Austin's NPR Station
Play Live Radio
Next Up:
0:00
0:00
Available On Air Stations
Politics

What's At Stake In 2020? Medical Educator Says U.S. Is At A Health Care 'Crossroads'

Jereka Thomas-Hockaday is a co-founder of the Central Texas Allied Health Institute.
Gabriel C. Pérez
/
KUT
Jereka Thomas-Hockaday is co-founder of the Central Texas Allied Health Institute.

As a health care educator, practitioner and co-founder of the Central Texas Allied Health Institute, Jereka Thomas-Hockaday has had a vested interest in the public health of East Austin’s underserved communities of color during the coronavirus pandemic. 

“In conversations that we've had with Austin Public Health, they've identified that there was a huge need for testing in the Eastern Crescent, which is our mostly Black and Latinx communities,” Thomas-Hockaday said.

In partnership with the Austin Area Urban League, the Central Texas Allied Health Institute opened a clinic in East Austin in October to provide free COVID-19 testing as well as social services to families of those testing positive.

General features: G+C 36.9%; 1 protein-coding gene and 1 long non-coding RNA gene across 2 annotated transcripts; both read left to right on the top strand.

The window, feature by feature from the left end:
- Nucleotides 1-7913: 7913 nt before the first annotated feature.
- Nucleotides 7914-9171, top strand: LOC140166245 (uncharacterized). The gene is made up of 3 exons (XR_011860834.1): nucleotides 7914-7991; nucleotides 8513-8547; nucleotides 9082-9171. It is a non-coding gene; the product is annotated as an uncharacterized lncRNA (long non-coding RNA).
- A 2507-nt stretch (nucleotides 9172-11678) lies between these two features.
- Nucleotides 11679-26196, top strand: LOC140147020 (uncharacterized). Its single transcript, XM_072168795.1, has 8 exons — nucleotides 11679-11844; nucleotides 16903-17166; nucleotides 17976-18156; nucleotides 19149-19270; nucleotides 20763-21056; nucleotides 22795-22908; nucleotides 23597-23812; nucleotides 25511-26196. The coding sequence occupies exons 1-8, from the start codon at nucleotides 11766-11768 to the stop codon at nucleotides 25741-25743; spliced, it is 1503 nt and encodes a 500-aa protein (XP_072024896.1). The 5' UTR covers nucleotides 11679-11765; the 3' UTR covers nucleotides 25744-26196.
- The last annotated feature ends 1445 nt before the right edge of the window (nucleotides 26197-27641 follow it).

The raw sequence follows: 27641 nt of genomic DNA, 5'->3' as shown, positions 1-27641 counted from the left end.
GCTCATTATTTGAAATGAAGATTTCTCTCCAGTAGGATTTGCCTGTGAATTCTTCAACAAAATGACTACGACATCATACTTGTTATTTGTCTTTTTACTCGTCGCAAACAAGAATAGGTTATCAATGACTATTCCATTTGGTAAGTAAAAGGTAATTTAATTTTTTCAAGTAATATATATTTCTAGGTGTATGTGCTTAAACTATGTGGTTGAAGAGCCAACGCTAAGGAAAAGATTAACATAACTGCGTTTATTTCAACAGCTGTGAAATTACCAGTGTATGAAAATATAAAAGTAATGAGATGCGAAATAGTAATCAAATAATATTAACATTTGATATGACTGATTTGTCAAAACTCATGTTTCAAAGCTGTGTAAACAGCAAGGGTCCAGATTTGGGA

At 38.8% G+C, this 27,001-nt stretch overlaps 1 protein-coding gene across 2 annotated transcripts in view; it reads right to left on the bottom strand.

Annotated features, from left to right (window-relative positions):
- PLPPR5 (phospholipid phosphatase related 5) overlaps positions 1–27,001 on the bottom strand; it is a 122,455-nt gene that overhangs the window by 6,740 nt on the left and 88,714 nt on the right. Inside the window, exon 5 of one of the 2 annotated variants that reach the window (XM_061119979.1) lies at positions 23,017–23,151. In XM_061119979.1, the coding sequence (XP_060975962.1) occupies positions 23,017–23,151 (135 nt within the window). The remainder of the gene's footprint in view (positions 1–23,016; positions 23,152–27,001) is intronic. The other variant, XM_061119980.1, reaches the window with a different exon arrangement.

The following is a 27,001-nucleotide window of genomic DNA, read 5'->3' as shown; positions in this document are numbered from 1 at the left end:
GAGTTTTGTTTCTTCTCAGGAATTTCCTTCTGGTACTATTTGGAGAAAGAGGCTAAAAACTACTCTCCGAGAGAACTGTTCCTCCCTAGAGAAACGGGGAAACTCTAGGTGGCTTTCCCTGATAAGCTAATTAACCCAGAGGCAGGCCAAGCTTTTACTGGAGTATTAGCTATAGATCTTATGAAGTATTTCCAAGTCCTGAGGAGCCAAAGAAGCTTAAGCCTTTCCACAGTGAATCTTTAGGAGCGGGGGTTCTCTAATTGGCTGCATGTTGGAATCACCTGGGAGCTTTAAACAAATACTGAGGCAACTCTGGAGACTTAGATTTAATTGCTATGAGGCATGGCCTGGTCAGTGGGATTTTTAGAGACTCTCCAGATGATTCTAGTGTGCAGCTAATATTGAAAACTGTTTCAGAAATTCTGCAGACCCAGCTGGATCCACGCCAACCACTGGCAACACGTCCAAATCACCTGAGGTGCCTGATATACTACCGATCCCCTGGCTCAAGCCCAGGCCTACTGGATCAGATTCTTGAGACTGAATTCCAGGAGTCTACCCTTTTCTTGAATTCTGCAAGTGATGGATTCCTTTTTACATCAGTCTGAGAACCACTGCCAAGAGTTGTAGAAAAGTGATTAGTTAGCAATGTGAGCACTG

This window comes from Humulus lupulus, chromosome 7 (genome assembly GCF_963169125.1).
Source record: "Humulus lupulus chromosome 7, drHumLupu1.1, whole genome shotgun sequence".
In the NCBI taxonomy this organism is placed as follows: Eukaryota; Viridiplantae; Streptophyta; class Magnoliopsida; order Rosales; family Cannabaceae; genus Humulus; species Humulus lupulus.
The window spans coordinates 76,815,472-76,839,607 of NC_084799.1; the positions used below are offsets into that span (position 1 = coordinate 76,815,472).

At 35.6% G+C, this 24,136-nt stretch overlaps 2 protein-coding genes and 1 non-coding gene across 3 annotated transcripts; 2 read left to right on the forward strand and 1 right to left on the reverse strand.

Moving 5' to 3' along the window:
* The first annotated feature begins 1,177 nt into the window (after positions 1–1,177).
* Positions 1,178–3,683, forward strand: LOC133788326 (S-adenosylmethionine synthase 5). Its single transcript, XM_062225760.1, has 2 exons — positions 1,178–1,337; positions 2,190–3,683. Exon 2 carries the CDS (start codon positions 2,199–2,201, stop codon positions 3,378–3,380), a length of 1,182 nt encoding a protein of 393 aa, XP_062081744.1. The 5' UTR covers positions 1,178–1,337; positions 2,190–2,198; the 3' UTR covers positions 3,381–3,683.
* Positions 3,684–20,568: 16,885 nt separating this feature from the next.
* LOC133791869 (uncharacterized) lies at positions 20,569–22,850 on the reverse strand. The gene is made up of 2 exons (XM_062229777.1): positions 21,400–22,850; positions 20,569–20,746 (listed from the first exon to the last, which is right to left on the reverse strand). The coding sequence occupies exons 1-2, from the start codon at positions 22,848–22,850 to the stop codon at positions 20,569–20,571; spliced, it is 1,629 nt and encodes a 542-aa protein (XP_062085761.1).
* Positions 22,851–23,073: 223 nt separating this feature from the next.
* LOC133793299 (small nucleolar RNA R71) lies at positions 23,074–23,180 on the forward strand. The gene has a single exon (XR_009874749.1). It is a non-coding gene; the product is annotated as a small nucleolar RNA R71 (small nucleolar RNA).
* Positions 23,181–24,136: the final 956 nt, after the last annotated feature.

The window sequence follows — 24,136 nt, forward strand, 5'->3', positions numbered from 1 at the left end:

Thomas-Hockaday’s goal with the clinic, which is staffed with students of color from the institute, was to reach Black and Hispanic communities.

“We typically understand that communities of color have a lot of trepidation and fear around medicine,” she said. “So, our goal in opening this clinic … was to be able to provide services for our Black and Latinx community using Black and Latinx members of the health care community so that we could drive in more numbers and get more folks tested, and get them aware of their status.“

With the November 2020 elections approaching, the opening of the clinic comes at a pivotal time, Thomas-Hockaday said.

“We are at a crossroads in our country as to how we are going to have a health care system,” she said. “The citizens need to make their voices heard about what type of health care system they want. And the only way you can do that … is to get out and vote.”

Leading up to Election Day, KUT is showcasing different perspectives from Central Texans on what’s driving them to vote. Keep coming back to KUT.org for more stories about issues affecting local voters.

If you found the reporting above valuable, please consider making a donation to support it. Your gift pays for everything you find on KUT.org. Thanks for donating today.

Related Content